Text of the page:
and she retired to her father's house. Several weeks elapsed thus, when at

Sura XXIV.

length the Prophet was supernaturally apprised of her innocence; and the law was promulgated which requires four eye-witnesses to establish the charge of adultery, in default of which the imputation is to be punished as a slander. And so Ayesha was taken back, and her accusers beaten with stripes.

About this time certain commands were also issued for the veiling of women

Sura XXV

when they walk abroad, and for the decent regulation of social and domestic intercourse. These were more stringent in the case of the Prophet's own wives, who, in case of incontinence, were threatened with a double punishment. They were not as other women,


and more than others were to abstain from being bland in speech, "lest he indulge desire in whose heart is disease"; and, finally, the jealousy of Mahomet was allayed by the injunction that they should never marry again, even after his death.


The obligation devolving on believers to consort equally with their several wives was also relaxed specially in the Prophet's favour.

Towards the close of the same year the Coreish, with an army of 4,000 men, again attacked Medina. Mahomet, resolved not a second, time to hazard an engagement without the town, intrenched his position by a deep ditch, behind which he opposed the enemy. For fifteen days the siege was pressed, to the great alarm and peril of the city, when the host, wearied and pressed by stress of weather, suddenly decamped. Mahomet had hardly begun to lay aside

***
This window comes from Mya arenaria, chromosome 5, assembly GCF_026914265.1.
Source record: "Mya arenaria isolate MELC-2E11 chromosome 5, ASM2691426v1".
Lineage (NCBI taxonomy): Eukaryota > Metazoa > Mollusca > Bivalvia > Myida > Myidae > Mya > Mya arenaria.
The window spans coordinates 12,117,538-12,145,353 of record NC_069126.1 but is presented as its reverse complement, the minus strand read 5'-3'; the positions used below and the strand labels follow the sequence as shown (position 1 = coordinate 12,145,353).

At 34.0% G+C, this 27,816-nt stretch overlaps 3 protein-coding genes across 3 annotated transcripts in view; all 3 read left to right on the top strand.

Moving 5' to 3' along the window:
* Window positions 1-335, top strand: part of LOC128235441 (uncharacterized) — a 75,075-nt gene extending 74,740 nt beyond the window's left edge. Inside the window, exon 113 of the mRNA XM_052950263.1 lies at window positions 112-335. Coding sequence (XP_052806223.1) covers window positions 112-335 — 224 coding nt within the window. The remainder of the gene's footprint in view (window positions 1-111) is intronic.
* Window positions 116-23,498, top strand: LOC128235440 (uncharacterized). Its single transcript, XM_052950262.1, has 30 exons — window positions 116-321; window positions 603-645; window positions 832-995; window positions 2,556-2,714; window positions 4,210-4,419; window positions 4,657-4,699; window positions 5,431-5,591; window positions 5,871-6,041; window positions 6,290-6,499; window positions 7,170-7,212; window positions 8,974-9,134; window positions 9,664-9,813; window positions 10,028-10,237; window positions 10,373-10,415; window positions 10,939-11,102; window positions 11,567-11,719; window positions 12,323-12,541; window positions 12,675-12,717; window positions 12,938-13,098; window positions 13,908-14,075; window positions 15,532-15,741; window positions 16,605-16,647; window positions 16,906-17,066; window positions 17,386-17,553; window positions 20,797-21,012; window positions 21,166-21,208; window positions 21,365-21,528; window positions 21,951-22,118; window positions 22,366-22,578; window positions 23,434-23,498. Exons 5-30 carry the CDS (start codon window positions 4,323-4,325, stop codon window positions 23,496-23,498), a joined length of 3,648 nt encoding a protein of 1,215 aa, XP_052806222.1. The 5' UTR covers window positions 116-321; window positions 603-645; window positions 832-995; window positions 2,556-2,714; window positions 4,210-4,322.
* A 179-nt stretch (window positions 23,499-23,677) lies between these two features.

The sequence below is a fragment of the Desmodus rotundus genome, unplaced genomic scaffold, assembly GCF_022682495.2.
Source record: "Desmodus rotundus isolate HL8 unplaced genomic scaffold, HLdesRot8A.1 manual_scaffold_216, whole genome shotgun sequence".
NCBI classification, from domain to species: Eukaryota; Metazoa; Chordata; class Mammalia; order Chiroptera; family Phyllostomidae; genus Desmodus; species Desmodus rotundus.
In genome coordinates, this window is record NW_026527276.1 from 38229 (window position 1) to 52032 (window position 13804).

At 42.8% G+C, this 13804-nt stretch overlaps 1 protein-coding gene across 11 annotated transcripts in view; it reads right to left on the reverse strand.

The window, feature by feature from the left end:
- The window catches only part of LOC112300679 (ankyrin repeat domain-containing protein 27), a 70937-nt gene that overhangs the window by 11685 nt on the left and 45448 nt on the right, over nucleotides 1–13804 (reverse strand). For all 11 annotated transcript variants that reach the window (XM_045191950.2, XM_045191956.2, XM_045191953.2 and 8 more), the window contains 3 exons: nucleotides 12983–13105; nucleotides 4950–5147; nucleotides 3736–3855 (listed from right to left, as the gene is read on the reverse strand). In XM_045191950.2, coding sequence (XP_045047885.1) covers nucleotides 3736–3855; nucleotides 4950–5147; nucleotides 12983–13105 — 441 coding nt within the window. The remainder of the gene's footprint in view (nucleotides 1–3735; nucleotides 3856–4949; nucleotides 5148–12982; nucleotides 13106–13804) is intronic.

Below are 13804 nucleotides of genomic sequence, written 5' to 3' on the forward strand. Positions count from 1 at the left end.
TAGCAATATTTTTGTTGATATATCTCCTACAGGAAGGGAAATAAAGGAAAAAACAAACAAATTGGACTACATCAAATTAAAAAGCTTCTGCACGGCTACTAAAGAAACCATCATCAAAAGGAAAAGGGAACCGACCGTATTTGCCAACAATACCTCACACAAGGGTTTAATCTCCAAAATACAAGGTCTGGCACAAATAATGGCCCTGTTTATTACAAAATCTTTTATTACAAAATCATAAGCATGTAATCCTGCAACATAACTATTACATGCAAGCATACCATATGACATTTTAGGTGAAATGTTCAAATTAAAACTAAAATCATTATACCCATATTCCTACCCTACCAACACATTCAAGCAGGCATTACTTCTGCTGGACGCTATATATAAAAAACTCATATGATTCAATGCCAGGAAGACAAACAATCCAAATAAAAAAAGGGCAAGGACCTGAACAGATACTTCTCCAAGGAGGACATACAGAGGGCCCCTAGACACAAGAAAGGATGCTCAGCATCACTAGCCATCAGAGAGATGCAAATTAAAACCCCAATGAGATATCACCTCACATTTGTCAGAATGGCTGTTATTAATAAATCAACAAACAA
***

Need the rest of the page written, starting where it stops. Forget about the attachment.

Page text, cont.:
his armour when he was visited by the angel Gabriel, with the command, "Arise, and go forth against the Bani Coreitza. Behold, I go before thee to shake their walls." This was the only Jewish tribe now left in the neighbourhood. Charged with having listened to the overtures of the Coreish, they were besieged by the Moslem army. After fourteen days, reduced to extremity, they surrendered at discretion. The men, to the number of 600 to 800, were deliberately beheaded in parties, one after another, and the women (one of whom the Prophet reserved for himself) and the children were sold into slavery. These events are treated of in the XXXIII. Sura, where the alarm of the citizens, the cowardice of the "hypocrites," the signal deliverance wrought by the Lord, and the destruction of the Jews, are graphically described.

In the sixth year of the Hegira Mahomet conceived the project of peacefully visiting Mecca,

A.H. 6.

to perform the rites of pilgrimage. Few of his Bedouin allies responded to the invitation. Nevertheless, the cavalcade, arrayed in pilgrim garb, numbered 1,500 followers. But the Coreish, suspicious of the design, opposed their entrance; so they encamped outside the sacred limits, at Hodeibia, where, after protracted negotiations, a truce was signed. Hostilities were suspended for ten years; all tribes were declared free to enter into treaty with Mahomet; and liberty was accorded to converts from Mecca to join him at their pleasure. The pilgrims were at once to return without entering Mecca, but permission was promised for the performance of the pilgrimage in the coming year. During the negotiations